The unthankful Thanksgiving post
I do it almost every time. When something difficult or painful happens, I jump right into thankfulness.
Like when my grandparents died, I went on and on about the wonderful memories I would cherish, how grateful I was to have that much time with them, and how blessed I was that they were in my life.
And while all this is true, it got me to thinking: Am I practicing true thankfulness or am I simply brushing past the hurt?
The way of Jill is to whitewash thankfulness.
Often what I try to pass off as thankfulness isn’t really thankfulness at all—it’s unthankfulness. My version of “thankfulness” includes pain-denial and emotion-escaping. My gratitude is my attempt to whitewash pain with a coat of Pollyanna paint.
I want to avoid my pain and escape any emotions that come with it, so I pretend I don’t hurt, push the pain away, or suppress my feelings. I want to escape because the emotions seem too big for me to handle and I’d rather get things done then feel feelings. Oh, and I also believe that emotions are for those who just can’t handle hard stuff.
Because I’m a good Christian girl, I can easily mask my sadness by reciting a list of blessings that might come out of hard situations. While this may seem biblical on the surface, I’m hiding from the truth of my hurt.
As the incredibly wise Ann LaMott wrote in Bird by Bird, “You can’t get to the truth by sitting in a field smiling beatifically, avoiding your anger and damage and grief.”
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The way of Jesus is to get to the truth of thankfulness.
His way of gratitude intersects with my hurt, but how? The Bible provides the answer to this question.
In John 11, Mary and Martha ask Jesus about the death of their brother, Lazarus. Mary falls at the feet of Jesus and weeps. She tells Him that if only Jesus had been there, her brother would still be alive. And then comes my favorite part…
Jesus sees her weeping.
He is deeply moved. Some translations say that He got angry at death.
Jesus asks a logistical question.
And then Jesus cries.
Notice what Jesus does not do: He doesn’t follow the way of Jill’s unthankfulness and recite how wonderful Lazarus was and how grateful they should all be to have known him. He doesn’t wax poetic about all the good times and inside jokes. Jesus doesn’t tell them to buck up and count their blessings.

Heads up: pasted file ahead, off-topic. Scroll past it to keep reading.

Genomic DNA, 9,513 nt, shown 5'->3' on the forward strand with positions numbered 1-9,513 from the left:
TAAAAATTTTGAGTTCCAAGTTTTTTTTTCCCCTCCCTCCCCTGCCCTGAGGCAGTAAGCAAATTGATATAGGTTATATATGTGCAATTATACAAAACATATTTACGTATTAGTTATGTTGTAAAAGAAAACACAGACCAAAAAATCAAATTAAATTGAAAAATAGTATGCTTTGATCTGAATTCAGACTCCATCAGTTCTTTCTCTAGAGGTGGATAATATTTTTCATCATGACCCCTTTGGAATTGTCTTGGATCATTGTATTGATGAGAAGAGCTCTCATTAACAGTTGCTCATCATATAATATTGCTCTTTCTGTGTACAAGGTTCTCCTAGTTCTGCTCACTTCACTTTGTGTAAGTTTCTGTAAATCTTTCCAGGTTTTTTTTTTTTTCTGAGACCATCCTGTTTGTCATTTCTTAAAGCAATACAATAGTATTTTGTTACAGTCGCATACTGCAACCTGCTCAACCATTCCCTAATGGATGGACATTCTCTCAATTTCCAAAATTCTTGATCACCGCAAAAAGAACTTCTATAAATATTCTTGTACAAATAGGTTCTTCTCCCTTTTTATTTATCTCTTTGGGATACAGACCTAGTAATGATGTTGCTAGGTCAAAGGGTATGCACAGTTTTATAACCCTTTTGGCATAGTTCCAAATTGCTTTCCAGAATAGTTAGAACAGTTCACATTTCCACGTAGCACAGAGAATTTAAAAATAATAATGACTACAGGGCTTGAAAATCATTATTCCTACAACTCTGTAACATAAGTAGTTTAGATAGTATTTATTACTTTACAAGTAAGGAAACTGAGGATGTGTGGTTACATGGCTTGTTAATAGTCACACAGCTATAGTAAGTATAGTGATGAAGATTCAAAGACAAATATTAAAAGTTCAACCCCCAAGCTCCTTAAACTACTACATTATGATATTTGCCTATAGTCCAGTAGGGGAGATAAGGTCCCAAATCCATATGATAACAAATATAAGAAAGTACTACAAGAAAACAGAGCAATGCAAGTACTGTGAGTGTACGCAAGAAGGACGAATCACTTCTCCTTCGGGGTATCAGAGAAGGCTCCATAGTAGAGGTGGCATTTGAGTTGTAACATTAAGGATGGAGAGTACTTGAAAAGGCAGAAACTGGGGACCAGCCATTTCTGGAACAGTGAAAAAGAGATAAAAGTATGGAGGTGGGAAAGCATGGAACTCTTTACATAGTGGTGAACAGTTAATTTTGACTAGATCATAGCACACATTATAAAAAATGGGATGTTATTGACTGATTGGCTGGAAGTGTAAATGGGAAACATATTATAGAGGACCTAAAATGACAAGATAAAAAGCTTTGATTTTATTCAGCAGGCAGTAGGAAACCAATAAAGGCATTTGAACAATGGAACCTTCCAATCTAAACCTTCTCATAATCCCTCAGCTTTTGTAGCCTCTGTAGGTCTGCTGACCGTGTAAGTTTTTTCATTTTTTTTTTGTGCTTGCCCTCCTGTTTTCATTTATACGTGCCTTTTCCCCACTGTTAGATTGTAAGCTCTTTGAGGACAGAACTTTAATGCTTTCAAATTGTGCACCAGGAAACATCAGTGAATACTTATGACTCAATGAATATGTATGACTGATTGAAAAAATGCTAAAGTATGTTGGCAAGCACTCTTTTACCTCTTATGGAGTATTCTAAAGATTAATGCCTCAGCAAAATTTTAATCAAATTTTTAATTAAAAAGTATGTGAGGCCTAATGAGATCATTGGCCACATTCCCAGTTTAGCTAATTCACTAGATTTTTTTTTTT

He simply sits with a grieving sister and weeps with her.
Does this make Jesus ungrateful? Do the tears show mistrust in God? Does His anger at death belie an unbelief that good could come from this hurt?
Of course not.
The truth of thankfulness is that we can hold two competing emotions at the same time: grief and gratitude, distress and thankfulness, contrition and contentment.
Jesus shows us that we don’t have to bury our emotions or rush to thanksgiving. We can sit in our feelings, feel them in our core, and then, from a place of trust and peace, give thanks.
Thankfulness isn’t a surface-level reaction, it’s the sacrificial process of praising Him in the pain.
Here’s the deal: I don’t want to give thanks in the divorce, the death, the defiance, or the drug abuse. I see nothing good about any of those things, and it seems unnatural to give thanks for that which hurts. But this is why Hebrews 13:15 calls us to offer the sacrifice of praise. The word “sacrifice” is important because that’s how thanksgiving can feel, like the offering up and loss of that which is precious.
What happens when we don’t offer praise and thanksgiving to the God who gives and takes away? We miss out on healing, wholeness, and trust-building. By rushing through to un-thankfulness we miss out on restoration because we’re missing Jesus. When we don’t bring our feelings to God or thank Him for what He’s doing even though we don’t understand, we miss out on the healing grace that Christ alone can offer.
As Joni Ericsson Tada wrote in the introduction of Choosing Gratitude, sometimes circumstances are “… a bruising of a blessing. It’s the shadowy companion that walks with me daily, pulling and pushing me into the arms of my Savior. And that’s where the joy is.”
The way of Jill and the way of Jesus are options every time.
Almost every time something difficult or painful happens, we have a choice: gloss past the hurt and settle for unthankfulness or feel the hurt and offer sacrificial praise.
During this season of Thanksgiving, let’s renew our minds about thankfulness so it’s not a cover-up. Let’s not brush past the hurt but offer real, true, and sincere thanksgiving. Let’s choose the way of Jesus.